Indiana could be without an energy code for up to two years after the Pence administration decided against extending the current one—a move that critics say could have negative results for Hoosiers’ energy bills and lead to a “slumlord’s dream” scenario.
The state’s energy conservation code—which covers commercial buildings and apartments and sets minimum energy standards—expires Dec. 31.
Groups including the American Institute of Architects hoped the Pence administration would extend the code for one year while it worked on updated rules. The current code is based on 2007 industry standards.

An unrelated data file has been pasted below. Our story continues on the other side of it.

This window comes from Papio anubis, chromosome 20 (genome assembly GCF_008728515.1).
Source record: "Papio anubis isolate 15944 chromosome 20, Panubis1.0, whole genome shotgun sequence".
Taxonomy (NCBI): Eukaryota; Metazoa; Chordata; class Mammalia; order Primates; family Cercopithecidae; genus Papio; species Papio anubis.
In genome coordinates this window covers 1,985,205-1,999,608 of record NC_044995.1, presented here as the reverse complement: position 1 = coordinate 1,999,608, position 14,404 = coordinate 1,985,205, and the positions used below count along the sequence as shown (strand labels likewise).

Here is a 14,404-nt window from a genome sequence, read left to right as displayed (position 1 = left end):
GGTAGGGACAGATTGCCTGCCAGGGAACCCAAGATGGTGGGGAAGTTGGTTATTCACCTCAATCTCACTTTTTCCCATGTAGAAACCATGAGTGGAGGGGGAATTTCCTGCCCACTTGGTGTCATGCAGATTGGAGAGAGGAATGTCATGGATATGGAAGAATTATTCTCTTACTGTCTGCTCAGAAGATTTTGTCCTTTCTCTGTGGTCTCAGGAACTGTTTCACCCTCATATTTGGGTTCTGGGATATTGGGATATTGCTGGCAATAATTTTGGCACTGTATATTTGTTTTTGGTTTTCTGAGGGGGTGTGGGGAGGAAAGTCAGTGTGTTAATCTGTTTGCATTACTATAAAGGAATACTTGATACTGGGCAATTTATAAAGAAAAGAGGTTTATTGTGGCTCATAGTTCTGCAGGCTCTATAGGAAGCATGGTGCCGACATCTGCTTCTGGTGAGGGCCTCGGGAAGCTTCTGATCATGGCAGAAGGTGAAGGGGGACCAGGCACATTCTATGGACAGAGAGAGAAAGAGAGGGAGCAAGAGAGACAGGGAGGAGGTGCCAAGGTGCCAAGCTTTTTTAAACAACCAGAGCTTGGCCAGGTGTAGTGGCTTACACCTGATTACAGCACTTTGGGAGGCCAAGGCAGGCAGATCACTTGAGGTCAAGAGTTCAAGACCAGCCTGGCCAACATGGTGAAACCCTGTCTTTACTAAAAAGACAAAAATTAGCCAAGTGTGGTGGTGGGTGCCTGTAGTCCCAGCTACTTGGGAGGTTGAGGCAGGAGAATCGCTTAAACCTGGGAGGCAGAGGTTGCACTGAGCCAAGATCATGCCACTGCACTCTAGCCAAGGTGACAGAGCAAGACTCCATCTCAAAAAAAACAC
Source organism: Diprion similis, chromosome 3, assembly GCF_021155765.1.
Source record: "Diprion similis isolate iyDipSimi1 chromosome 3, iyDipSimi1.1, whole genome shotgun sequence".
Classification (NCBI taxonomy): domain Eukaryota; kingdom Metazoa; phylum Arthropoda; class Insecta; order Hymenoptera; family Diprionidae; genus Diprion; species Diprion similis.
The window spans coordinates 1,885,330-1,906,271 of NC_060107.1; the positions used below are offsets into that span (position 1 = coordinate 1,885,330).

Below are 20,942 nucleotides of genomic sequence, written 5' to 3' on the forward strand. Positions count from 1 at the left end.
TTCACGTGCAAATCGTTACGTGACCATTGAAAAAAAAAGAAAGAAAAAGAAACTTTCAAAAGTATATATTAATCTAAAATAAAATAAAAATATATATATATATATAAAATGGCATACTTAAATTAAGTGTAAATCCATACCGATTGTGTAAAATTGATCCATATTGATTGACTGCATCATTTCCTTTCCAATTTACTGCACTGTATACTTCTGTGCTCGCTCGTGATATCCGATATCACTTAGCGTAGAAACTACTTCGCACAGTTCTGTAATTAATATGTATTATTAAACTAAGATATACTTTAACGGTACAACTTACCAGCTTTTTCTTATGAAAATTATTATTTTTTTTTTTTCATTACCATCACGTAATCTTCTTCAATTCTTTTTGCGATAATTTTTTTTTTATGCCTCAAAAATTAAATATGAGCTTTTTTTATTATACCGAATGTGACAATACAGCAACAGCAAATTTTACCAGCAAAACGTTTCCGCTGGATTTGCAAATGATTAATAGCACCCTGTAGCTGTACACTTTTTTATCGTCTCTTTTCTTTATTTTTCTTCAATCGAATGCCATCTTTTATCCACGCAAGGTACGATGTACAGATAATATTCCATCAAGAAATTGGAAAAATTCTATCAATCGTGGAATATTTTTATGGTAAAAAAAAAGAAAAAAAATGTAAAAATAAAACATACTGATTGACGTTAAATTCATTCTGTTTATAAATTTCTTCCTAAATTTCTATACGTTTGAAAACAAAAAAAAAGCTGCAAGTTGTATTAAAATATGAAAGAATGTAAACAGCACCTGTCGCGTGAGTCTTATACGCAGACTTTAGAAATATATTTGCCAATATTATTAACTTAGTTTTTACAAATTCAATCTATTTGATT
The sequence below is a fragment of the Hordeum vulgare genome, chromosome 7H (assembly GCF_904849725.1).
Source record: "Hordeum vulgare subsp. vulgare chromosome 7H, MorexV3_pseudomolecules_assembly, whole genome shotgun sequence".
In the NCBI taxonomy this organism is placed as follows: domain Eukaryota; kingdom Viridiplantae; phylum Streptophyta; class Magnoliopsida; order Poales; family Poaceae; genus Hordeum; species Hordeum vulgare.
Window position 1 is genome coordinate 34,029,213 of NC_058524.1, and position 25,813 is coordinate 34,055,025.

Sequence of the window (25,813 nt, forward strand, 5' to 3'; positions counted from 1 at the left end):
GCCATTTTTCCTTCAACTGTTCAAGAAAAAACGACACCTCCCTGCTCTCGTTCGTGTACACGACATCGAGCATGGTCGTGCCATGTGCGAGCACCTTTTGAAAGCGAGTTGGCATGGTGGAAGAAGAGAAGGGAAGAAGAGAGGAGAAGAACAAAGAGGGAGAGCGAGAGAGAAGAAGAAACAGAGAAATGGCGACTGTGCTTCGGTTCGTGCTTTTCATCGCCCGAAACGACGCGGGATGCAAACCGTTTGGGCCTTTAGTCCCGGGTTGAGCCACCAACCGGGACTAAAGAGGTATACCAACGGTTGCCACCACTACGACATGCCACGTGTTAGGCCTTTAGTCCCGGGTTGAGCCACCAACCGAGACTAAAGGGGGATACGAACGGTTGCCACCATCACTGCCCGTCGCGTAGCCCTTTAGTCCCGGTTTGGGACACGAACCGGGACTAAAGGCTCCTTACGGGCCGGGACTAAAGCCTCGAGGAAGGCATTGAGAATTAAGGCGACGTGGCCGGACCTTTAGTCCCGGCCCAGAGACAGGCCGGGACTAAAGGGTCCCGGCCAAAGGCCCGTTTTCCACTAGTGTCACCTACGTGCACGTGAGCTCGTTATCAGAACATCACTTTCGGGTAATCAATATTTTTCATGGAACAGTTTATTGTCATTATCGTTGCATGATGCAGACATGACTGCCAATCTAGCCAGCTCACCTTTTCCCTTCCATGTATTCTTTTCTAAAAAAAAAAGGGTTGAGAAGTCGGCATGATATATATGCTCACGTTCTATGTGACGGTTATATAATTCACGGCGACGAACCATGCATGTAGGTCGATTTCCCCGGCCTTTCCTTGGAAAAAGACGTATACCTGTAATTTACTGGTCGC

Isaac Elnecave, senior policy manager for the Midwest Energy Efficiency Alliance, said he was shocked to hear that his group’s request to update the state’s energy standards could lead to a decision not to renew current ones.
“I have never heard of a state that suspends an actual code while an upgrading process is underway,” Elnecave said. “That was absolutely not the intention here, to put it bluntly. It actually is the opposite of what we asked for.
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